The Eclipse of Reason

The recent revival of interest in The Frankfurt School deserves some thought. The first point to make is that it isn't really being revived, having never actually gone out of fashion, despite clumsy attempts on the right to recast it as the covert and marginal conspiracy of "cultural Marxism" (deliciously parodied in the Coen brothers' Hail, Caesar!, which went meta when critics lamented the lack of a plot despite the centrality of a gigantic plot). The Frankfurt School's persistence reflects its ambition. It sought to synthesise positivist and idealist strands in philosophy with an explicit focus on the institutions and cultural artefacts of modern capitalism: what became known as Critical Theory. In other words, it was vast in scope, employed popular critical tools, from psychoanalysis to the deconstruction of commodities, and was sufficiently non-dogmatic and sceptical to provide bed and board for many lodgers, from Walter Benjamin to Frederic Jameson. The overlaps with both modernism and postmodernism mean that we could legitimately describe it as a theory of the Western twentieth century.

As an approach to sociology and politics it had an enormous influence on the counterculture of the late-60s and early-70s, from "admass" to environmentalism. Along with the rediscovery of Antonio Gramsci, it was an important factor in the euro-communist and post-Fordist shift of the left in the 70s and 80s (notably the "retreat from class" critiqued by Ellen Meiksins Wood). Since the 80s, it has provided invaluable insights in the study of neoliberalism, particularly in respect of the marketisation of institutions and the intersection of politics and media. Even before it lost its capitalisation and became simply shorthand for modern thought, Critical Theory was so capacious a subject as to make it difficult to fully define, but there are three characteristics that are worth highlighting with regard to its current modishness: pessimism about the revolutionary potential of the working class; the importance of communication and thus media to rationality, which lives on in Jurgen Habermas's emphasis on the public sphere; and the concept of instrumental reason detailed by Max Horkheimer in Eclipse of Reason.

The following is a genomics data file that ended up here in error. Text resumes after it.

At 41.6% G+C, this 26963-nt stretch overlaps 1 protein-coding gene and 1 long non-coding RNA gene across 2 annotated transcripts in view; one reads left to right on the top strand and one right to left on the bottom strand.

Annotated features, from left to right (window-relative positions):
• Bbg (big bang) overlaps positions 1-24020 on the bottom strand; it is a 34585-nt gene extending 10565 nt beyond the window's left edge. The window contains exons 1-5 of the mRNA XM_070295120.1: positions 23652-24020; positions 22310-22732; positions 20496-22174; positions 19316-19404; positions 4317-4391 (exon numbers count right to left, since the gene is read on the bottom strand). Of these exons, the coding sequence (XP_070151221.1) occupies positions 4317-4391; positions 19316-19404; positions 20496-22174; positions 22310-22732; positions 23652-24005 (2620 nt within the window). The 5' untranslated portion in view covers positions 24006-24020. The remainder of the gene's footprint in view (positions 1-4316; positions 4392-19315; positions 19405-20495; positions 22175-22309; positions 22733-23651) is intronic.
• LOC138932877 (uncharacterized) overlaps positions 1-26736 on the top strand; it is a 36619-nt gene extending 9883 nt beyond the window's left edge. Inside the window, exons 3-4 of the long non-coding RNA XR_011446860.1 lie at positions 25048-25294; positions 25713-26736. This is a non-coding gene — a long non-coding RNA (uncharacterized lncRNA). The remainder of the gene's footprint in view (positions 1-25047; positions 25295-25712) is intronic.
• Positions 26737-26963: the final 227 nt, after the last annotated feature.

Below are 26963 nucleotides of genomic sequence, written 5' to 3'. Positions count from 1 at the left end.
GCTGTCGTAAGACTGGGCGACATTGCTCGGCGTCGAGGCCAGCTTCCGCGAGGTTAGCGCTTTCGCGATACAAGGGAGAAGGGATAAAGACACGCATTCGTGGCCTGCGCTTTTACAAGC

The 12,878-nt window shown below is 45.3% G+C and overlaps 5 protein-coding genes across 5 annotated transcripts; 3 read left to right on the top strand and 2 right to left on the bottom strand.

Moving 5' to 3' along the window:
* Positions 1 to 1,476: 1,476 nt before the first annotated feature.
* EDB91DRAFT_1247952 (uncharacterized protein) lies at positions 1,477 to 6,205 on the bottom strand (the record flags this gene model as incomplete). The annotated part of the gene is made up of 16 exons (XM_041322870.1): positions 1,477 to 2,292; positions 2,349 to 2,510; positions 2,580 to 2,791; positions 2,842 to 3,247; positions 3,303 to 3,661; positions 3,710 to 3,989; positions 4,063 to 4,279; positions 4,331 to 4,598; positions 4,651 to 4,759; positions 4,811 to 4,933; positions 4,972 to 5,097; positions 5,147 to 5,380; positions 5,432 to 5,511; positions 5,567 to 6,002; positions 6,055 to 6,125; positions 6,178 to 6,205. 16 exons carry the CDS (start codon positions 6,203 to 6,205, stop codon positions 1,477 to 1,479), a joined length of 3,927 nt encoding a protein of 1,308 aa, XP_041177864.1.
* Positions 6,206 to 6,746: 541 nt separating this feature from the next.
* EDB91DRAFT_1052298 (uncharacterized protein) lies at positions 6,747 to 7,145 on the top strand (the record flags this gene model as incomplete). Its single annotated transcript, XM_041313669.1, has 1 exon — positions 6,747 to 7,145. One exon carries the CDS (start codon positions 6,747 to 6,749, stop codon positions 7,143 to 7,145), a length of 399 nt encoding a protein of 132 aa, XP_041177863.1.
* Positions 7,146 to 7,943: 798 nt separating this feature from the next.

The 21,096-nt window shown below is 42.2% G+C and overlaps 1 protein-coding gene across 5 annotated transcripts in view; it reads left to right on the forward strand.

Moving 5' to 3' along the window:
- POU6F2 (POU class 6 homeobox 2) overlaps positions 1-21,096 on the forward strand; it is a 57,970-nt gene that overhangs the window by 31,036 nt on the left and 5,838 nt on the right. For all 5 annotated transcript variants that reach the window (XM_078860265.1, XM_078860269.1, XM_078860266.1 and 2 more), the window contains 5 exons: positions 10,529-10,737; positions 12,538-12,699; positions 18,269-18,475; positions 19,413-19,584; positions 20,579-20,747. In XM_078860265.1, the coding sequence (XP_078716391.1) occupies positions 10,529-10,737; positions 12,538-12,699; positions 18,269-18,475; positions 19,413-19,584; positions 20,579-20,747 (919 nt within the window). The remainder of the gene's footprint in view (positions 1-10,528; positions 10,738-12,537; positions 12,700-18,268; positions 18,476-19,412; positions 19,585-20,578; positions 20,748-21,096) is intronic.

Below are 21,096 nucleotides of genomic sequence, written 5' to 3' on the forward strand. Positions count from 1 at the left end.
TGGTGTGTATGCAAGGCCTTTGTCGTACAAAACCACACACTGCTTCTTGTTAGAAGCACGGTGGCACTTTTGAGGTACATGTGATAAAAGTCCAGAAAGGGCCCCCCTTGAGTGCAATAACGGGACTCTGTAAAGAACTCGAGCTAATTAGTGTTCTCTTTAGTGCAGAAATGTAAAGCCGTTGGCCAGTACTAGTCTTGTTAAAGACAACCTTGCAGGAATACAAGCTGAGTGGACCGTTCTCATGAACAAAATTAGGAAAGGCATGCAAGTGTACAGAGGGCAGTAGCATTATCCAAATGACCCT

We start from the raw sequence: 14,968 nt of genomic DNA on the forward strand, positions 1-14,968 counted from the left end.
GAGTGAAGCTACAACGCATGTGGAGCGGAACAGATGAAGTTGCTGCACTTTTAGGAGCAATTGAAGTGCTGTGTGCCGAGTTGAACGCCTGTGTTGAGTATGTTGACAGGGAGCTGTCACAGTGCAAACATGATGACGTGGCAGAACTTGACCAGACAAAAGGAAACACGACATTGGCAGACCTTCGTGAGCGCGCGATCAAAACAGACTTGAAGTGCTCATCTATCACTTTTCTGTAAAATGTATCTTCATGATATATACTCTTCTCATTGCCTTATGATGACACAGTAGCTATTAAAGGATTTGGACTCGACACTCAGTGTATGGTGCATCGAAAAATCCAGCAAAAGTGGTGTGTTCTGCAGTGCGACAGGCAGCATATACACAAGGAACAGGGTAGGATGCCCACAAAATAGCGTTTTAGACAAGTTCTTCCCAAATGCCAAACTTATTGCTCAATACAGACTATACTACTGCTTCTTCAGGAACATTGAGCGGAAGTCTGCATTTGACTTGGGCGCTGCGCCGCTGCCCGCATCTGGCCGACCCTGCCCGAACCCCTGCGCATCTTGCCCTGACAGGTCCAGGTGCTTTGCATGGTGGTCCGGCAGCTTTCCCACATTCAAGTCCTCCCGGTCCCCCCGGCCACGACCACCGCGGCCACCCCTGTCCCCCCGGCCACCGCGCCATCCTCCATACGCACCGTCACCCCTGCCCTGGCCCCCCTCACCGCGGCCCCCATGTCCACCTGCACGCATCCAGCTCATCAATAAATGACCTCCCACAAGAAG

Some of the fresh interest can be explained by 2008 and the end of "the end of history". This is partly a desire to pick up the thread of a historically situated theory of politics, which also prompted the brief resurgence of interest in Marx, but it also owes much to the "black swan" shock of the global financial crisis. This didn't just damage the reputation  of economics in practice (and point up the absurdity of its physics-envy), it also called into question its normative theory, notably the emphasis on quantification and utility - i.e. the notion of aggregate good based on a common, mathematical scale of happiness that starts with Bentham's "felicific calculus". While the narrow definition of reality as that which can be calculated lives on, not least among our tech overlords, the contemporary popular mood is open to the idea of a wider, more humane reality, including the recognition that reason may be biased by interests, e.g. the fashion for behavioural economics, and the yearning for eternal verities, e.g. the fashion for pop-philosophy.

These two examples reflect respectively the concepts of subjective (i.e. self-interested) reason and objective (i.e. timeless) reason, which Horkheimer contrasted to instrumental reason. The latter, which becomes hegemonic with the Enlightenment, seeks domination over nature and the self, thereby producing capitalism, self-repression and ultimately Fascism (Horkheimer was writing in the mid-40s). In its relegation of the ethical basis of goals ("what is good?") in favour of the efficiency of means ("what works?"), instrumental reason builds on Max Weber's concept of rationality to provide an acute critique of the unregulated markets and managerialism of neoliberalism avant la lettre. The idea was placed in a historical context by Horkheimer and Theodore Adorno in Dialectic of Enlightenment: "Myth is already enlightenment, and enlightenment reverts to mythology". The point of this apercu is not just that there wasn't a sudden jump from one stage of history to another, i.e. from a world of myth to one of science, but that modern rationality inescapably contains its own irrationality just as ancient superstition was often rational.